If you have a home or other significant assets, you probably want a Trust. If you’re married or have children, you probably want a Trust. A good Trust will protect your assets from going through Probate, and it will prevent the need for a Conservatorship if you’re incapacitated and can’t handle your own affairs. It also sets out the distribution upon your death, and it makes rules for the distributions, such as your grandchildren don’t have control until they reach the age of 30 years.

Once you sign your Trust, it has legal meaning from that moment. On the other hand, a Will has no legal effect until the moment of death.

If you only have a Will and you become incapacitated, the Will does nothing to allow other people to act for you to take care of you or your spouse or loved ones. A good Will can set out the distribution of your assets, and it can make distribution rules, but nothing can be done to protect you or your loved ones before your death. This might create the need to have you under a Conservatorship, which can be quite expensive. Having a Will also means that your assets will pass through Probate.

I was contacted last week by two women who were both recently widowed. One husband got an infection and died, at age 52, within 7 days. His widow said how she wished they had come to see me a few months before. The other widow lost her husband from a sudden heart attack, and now she’s left alone with a 3 month old child and having to deal with the difficulties created by not having proper legal documents in place. Don’t let these things happen in your family.

If you don’t have the right documents in place, we can’t properly care for you if you’re incapacitated, and if you die, then you just leave behind a mess for other people to clean up. Get the right documents in place now so that you and your family are properly protected.

 

Will the State Take Your House?

There are two mistaken beliefs about a person’s house when they go on Medi-Cal to pay for their nursing home cost. The most common misbelief is that the state will take your home when you die. That’s wrong if you plan properly. The second misbelief is that the home is an exempt asset, and therefore you can get Medi-Cal to pay for the nursing home even if you have own a residence. This belief is part true and part false. The residence is an exempt asset, but the state wants to recover their payments after the elder’s death by placing a lien upon the residence so that the get paid. This action is called “estate recovery.”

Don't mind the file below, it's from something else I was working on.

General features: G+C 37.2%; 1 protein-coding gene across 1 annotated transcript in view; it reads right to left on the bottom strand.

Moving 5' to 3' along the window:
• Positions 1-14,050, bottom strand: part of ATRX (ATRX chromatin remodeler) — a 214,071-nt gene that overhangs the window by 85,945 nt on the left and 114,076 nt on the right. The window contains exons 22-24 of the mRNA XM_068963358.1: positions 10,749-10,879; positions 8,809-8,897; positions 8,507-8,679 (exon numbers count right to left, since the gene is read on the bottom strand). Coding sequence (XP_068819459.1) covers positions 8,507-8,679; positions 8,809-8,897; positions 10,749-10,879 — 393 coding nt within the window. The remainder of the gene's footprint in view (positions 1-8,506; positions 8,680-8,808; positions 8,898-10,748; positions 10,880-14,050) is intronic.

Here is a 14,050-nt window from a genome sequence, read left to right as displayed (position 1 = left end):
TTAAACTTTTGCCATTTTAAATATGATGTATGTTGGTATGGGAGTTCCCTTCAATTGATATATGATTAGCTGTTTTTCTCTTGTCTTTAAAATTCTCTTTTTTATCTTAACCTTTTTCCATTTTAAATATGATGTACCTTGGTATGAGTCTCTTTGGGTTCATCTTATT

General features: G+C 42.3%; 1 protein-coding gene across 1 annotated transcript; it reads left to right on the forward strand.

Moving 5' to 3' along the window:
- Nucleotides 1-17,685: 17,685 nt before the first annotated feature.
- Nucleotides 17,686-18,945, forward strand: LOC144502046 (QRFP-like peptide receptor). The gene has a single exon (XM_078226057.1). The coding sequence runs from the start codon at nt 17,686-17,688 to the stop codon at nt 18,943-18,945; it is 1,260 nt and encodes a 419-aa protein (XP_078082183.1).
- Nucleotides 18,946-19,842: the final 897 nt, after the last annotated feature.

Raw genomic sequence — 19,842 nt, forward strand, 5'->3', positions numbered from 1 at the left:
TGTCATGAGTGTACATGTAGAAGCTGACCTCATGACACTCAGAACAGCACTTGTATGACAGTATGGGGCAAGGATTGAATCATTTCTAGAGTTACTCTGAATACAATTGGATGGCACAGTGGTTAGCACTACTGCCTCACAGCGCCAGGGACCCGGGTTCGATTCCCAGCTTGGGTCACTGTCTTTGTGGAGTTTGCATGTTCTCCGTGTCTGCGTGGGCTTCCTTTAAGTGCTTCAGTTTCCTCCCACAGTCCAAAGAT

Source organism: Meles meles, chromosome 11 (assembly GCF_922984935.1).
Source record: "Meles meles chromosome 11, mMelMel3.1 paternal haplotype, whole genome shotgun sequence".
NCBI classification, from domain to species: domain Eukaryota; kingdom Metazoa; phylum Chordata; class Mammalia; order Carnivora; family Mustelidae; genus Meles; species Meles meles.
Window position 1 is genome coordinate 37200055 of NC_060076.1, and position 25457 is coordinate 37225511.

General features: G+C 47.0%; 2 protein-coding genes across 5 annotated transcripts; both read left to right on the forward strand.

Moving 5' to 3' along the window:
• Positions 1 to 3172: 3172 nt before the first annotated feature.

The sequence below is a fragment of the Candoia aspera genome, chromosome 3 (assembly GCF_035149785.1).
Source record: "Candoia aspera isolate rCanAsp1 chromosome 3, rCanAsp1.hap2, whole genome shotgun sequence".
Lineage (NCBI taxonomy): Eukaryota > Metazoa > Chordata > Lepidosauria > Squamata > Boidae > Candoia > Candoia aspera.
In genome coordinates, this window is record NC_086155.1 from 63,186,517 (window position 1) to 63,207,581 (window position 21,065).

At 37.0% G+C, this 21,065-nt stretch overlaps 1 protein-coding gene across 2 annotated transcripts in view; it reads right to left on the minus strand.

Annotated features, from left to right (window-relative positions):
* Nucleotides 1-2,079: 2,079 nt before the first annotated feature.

Medicare is what you get when you turn 65 years of age. Medi-Cal requires that you meet certain financial eligibility rules. There are thousands of people statewide in nursing homes with their monthly bill being covered by Medi-Cal, but to be eligible for Medi-Cal to pay for the nursing home, they can only have a maximum of $2,000 of countable assets in their name. There are two ways to do this. First, you could spend all of your money on care and then become eligible, or second, you could work with a qualified elder law attorney to protect your assets with a plan that’s allowed by California law.

The sad cases are when people come to me too late and tell me, “We just finished spending the last of Dad’s $400,000 on the nursing home payments, and we don’t know what to do next.” The families in those cases are always stunned to find out that the elder’s money could have been protected. They look at me and ask, “Why didn’t anyone tell us about this three years ago?”

Medi-Cal is California’s name for Medicaid, and our laws here are different than the laws in the other 49 states. Our laws allow people to protect their residence, vacation homes, rental properties, farms, and other financial assets, . . . but only if they plan properly.

Don’t lose your hard-earned money to nursing home payments, and don’t let the state recover costs against the elder’s residence. Plan ahead by working with a qualified elder law attorney.